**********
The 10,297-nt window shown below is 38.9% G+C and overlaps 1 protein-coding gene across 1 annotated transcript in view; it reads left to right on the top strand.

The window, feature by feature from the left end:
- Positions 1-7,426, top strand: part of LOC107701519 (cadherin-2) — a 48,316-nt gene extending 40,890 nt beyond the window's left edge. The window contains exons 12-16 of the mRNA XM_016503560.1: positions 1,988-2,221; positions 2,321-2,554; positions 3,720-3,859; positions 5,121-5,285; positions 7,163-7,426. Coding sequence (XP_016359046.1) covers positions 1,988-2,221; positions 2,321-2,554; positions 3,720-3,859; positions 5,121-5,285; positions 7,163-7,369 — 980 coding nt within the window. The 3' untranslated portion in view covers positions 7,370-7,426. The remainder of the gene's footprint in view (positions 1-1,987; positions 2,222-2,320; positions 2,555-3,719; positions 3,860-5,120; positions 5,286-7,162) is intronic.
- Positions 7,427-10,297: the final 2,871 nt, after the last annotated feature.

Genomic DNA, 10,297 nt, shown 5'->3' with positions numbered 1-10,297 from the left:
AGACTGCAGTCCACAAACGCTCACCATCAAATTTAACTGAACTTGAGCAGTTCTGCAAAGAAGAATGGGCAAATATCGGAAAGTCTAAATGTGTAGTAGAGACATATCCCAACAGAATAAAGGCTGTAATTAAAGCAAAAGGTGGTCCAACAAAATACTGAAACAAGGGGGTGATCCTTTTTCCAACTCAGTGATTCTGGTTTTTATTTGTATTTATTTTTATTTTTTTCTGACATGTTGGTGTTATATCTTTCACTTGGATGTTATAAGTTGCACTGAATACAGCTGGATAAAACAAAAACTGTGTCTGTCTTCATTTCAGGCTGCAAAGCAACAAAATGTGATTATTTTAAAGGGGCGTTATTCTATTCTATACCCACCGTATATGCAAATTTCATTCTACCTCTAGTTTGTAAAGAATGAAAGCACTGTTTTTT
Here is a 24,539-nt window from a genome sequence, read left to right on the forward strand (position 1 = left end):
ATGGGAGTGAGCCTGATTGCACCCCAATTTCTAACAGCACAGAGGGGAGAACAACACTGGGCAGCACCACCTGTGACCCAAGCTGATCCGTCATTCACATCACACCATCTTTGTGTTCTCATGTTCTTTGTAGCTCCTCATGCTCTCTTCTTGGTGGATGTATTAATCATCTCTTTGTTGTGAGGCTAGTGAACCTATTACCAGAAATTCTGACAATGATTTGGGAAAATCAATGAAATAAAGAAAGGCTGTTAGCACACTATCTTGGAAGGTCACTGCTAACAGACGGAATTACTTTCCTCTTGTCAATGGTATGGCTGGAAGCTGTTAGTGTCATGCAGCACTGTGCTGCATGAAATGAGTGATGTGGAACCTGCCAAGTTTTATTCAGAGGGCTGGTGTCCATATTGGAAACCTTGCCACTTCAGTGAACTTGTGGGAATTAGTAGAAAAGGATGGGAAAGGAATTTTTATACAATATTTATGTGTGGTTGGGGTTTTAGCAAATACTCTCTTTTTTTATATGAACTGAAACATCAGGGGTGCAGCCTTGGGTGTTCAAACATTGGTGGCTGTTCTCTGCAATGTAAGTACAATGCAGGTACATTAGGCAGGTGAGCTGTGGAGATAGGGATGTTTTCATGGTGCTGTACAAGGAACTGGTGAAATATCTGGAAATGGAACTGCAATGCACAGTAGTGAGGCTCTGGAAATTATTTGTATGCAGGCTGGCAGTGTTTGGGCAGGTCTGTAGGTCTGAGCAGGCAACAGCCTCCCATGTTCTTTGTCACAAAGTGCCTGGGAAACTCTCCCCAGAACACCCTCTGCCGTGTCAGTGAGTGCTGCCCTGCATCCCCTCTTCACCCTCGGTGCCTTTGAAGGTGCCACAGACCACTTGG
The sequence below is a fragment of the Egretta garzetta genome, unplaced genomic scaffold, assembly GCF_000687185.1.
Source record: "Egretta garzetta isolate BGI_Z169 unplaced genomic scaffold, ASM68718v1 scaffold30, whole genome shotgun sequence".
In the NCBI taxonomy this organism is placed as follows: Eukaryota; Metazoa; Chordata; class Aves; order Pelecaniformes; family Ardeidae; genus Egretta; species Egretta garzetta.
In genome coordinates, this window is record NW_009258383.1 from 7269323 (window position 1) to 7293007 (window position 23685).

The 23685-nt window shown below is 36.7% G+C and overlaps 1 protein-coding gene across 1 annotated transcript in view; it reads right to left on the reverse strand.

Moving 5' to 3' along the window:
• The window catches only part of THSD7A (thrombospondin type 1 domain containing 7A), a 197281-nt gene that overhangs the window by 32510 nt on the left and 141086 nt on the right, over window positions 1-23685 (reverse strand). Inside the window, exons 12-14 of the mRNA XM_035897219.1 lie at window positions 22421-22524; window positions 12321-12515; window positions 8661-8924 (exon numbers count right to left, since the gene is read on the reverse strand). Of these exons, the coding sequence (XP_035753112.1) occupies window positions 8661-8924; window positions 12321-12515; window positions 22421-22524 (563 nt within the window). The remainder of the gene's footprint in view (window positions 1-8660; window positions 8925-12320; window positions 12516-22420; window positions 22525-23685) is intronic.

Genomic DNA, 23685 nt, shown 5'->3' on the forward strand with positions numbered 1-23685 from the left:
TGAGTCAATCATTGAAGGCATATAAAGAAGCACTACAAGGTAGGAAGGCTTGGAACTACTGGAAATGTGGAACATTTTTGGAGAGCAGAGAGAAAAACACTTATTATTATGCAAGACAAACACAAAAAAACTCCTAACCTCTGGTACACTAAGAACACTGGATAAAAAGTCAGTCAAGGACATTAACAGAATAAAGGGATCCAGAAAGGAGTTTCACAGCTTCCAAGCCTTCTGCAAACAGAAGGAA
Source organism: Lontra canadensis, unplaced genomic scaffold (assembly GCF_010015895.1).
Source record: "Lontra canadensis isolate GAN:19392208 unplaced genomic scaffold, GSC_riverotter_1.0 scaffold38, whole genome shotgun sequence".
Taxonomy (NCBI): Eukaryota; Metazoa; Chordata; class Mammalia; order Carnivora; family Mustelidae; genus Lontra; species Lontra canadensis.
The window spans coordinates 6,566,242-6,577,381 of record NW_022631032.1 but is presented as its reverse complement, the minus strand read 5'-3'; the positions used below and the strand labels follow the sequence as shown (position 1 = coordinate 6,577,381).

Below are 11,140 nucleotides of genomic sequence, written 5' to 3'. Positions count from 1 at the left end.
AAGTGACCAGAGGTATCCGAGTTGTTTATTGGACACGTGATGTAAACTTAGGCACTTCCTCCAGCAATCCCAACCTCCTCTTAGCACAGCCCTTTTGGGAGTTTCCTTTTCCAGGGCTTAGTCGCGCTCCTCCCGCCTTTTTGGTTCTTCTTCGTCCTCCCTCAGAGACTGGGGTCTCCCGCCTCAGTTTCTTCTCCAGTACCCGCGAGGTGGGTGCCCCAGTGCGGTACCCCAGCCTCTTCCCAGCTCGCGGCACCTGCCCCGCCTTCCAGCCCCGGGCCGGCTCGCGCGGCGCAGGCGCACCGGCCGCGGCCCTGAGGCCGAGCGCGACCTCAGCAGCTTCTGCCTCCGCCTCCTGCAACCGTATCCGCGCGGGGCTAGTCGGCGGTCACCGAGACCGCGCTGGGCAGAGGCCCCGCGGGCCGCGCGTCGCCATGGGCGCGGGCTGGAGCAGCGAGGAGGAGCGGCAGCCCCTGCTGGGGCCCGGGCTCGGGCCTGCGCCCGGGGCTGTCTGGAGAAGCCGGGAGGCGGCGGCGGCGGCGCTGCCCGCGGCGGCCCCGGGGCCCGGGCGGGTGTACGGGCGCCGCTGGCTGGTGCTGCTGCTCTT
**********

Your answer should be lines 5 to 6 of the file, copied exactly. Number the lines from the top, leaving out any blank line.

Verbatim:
Genomic DNA, 10,297 nt, shown 5'->3' with positions numbered 1-10,297 from the left:
AGACTGCAGTCCACAAACGCTCACCATCAAATTTAACTGAACTTGAGCAGTTCTGCAAAGAAGAATGGGCAAATATCGGAAAGTCTAAATGTGTAGTAGAGACATATCCCAACAGAATAAAGGCTGTAATTAAAGCAAAAGGTGGTCCAACAAAATACTGAAACAAGGGGGTGATCCTTTTTCCAACTCAGTGATTCTGGTTTTTATTTGTATTTATTTTTATTTTTTTCTGACATGTTGGTGTTATATCTTTCACTTGGATGTTATAAGTTGCACTGAATACAGCTGGATAAAACAAAAACTGTGTCTGTCTTCATTTCAGGCTGCAAAGCAACAAAATGTGATTATTTTAAAGGGGCGTTATTCTATTCTATACCCACCGTATATGCAAATTTCATTCTACCTCTAGTTTGTAAAGAATGAAAGCACTGTTTTTT